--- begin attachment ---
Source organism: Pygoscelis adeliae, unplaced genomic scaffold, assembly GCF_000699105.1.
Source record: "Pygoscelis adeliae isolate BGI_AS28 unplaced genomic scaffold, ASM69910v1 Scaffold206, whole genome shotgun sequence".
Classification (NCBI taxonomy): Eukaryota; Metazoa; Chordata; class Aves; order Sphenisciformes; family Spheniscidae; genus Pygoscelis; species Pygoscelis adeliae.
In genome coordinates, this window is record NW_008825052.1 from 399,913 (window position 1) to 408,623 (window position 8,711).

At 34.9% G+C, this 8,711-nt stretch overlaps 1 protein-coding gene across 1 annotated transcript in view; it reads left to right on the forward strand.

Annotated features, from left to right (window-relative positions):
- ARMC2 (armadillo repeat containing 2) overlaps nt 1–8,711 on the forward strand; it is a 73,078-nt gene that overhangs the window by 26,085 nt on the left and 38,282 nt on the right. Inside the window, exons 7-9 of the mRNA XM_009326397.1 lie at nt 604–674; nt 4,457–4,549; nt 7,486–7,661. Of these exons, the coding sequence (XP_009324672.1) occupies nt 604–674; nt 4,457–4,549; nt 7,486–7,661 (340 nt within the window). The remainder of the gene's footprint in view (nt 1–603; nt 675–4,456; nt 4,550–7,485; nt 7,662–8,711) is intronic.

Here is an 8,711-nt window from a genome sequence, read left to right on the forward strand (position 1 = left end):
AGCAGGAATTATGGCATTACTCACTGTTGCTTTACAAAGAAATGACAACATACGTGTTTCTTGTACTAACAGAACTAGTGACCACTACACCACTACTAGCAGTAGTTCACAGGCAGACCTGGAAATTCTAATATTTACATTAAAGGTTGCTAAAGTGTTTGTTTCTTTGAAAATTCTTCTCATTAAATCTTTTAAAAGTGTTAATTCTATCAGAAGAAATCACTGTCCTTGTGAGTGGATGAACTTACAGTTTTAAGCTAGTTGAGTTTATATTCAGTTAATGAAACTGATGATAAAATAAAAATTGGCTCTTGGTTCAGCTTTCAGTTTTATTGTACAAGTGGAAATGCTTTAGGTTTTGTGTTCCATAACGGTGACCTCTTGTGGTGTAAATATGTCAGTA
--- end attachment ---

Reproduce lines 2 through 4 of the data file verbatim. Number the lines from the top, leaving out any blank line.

Source record: "Pygoscelis adeliae isolate BGI_AS28 unplaced genomic scaffold, ASM69910v1 Scaffold206, whole genome shotgun sequence".
Classification (NCBI taxonomy): Eukaryota; Metazoa; Chordata; class Aves; order Sphenisciformes; family Spheniscidae; genus Pygoscelis; species Pygoscelis adeliae.
In genome coordinates, this window is record NW_008825052.1 from 399,913 (window position 1) to 408,623 (window position 8,711).